Christensen embraces a new opportunity
Ranger forward, who will make debut Saturday, ready for fresh start
Thursday, 12.03.2009 / 11:51 PM / News
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By Jim Cerny, newyorkrangers.com
The newest New York Rangers forward, Erik Christensen, sat at his locker following his first practice at the MSG Training Center on Thursday, his head swiveling as he looked around the room for familiar faces.
Though he is in his fifth NHL season, Christensen could not find one player that he had played with during his career, though he noted, “I remember playing against (Brandon Dubinsky) a bunch of times in junior.”
|Christensen, a former regular who unexpectedly saw his ice time diminish in Anaheim, said he has learned "good habits" in recent years that will serve him well in this next chapter of his pro career.|
“I was getting ready to play (in the AHL) yesterday, so to be picked up here was a big surprise,” said Christensen, who will turn 26 on Dec. 17. “I think I am still in shock.”
Christensen might be in shock after the recent swing of events in his professional life, but that didn’t stop him from showing signs of why the Rangers claimed him off the waiver wire during his initial practice with his new club. The 6-foot-1, 205-pound native of Edmonton showed quick hands and a nice touch offensively during the Rangers’ 65-minute practice on Thursday, while also displaying a smooth skating style.
It is that combination of speed and skill that helped propel Christensen to a 54-goal, 108-point season with Kamloops in the Western Hockey League during the 2002-03 season. Since arriving in the NHL, Christensen has shown flashes of that form, netting a career-high 18 goals in 61 games as a member of the Pittsburgh Penguins back in 2006-07.
“I think I bring some skill, and am a guy that can shoot the puck,” said Christensen. “I had been doing that the majority of my amateur career, so there’s no reason for me, with my size and ability to skate, not to be able to transfer that over to the NHL level.”
Since that breakout season with the Penguins, who selected Christensen in the third round of the 2002 draft, he has followed with goal totals of 11 and seven the past two years.
“There’s no reason why I can’t do it again, or am not doing it now,” said Christensen. “Hopefully I have turned the corner here with some good habits.”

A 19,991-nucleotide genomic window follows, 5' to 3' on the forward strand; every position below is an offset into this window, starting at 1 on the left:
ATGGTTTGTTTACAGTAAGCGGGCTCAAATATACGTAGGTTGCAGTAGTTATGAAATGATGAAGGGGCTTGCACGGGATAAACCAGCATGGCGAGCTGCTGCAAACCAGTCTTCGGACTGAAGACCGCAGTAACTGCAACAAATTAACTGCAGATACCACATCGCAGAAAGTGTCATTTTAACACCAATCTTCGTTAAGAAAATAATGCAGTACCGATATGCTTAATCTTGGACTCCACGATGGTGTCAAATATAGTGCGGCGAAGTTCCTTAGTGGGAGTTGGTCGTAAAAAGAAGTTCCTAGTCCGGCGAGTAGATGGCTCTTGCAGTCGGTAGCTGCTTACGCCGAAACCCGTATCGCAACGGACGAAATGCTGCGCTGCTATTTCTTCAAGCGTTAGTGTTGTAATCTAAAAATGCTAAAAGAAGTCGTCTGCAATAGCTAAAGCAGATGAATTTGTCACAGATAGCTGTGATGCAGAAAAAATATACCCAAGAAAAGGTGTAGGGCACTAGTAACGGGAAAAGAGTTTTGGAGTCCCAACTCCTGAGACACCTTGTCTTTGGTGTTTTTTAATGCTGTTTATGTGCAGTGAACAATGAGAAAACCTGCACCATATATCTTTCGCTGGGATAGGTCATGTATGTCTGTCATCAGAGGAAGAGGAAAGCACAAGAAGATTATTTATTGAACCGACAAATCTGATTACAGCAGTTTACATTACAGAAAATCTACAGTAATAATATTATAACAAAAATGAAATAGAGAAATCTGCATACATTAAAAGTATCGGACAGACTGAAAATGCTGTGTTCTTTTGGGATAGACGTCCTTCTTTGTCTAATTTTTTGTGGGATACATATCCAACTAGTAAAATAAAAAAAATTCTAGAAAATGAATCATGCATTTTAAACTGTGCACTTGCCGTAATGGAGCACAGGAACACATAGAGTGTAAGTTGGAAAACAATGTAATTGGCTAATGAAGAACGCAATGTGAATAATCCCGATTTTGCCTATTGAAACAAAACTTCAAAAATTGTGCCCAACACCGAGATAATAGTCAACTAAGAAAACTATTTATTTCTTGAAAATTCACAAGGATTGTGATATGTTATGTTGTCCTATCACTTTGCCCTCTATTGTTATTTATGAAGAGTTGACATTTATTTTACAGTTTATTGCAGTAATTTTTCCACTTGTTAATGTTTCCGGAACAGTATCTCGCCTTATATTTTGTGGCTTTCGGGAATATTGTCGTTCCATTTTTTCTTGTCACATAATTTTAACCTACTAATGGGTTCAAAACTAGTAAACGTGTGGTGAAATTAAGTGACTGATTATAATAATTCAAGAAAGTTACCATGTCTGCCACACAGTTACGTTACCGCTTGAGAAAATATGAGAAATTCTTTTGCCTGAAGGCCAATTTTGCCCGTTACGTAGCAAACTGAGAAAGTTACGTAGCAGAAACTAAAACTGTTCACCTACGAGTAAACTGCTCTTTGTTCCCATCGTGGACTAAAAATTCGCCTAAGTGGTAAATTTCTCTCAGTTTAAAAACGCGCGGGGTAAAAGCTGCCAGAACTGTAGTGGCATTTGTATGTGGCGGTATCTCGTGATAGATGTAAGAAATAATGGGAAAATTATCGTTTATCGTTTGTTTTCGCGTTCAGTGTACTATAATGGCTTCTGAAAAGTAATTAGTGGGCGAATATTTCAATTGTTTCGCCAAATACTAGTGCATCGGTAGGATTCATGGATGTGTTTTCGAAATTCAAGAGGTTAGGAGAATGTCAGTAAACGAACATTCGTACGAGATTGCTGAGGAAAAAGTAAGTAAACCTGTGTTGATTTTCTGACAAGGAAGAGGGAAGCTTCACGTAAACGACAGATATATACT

After beginning his career in Pittsburgh, Christensen’s world was turned upside down when he was part of the mega-deal that sent four players to the Atlanta Thrashers in exchange for star forward Marian Hossa and ex-Ranger Pascal Dupuis on Feb. 26, 2008.
The fans, media, and perhaps even management in Atlanta expected Christensen to be a top-six forward, logging top-six minutes, and scoring top-six points. The only problem was Christensen had never been placed in that role at the National Hockey League level, and trying to fill Hossa’s shoes was one tall order.
“When I was in Pittsburgh I was playing behind (Sidney) Crosby, (Evgeni) Malkin, (Jordan) Staal, and (Max) Talbot,” said Christensen. “I had never played big minutes before, and I think that’s one thing I struggled with. I didn’t know how to be a top-six forward. I had like two assists the first 10 games, and then was put aside and never put in that opportunity again.”
On March 4, 2009, Christensen was dealt to Anaheim, where he played in 17 games to close out last season and another nine with the Ducks this year. After receiving very little ice time in Anaheim this season, Christensen is pleased for a new opportunity in New York with the Rangers.
“When I compete and work hard and if I’m consistent at it, with my skill level and my skating ability and the way I can think the game, I should be all right here,” Christensen said.
With the Rangers looking to find more consistency in their collective game, Christensen will be given a big opportunity to help be a part of the solution on Broadway. Especially with Dubinsky still sidelined with a broken right hand, Christensen will be able to earn minutes as one of the team’s regular centers.
He’ll get his first chance to make a positive impression this weekend when the Rangers play back-to-back games, first in Buffalo against the Sabres on Saturday night and then at home on Sunday against the Detroit Red Wings at Madison Square Garden.
“I watched him in practice (Thursday) and you can see that he can skate and you can see that he has some skill,” said Rangers head coach John Tortorella. “But you have to play in games. That’s where you judge your people. He’ll be in the lineup (Saturday) and we’ll see where it goes from there.”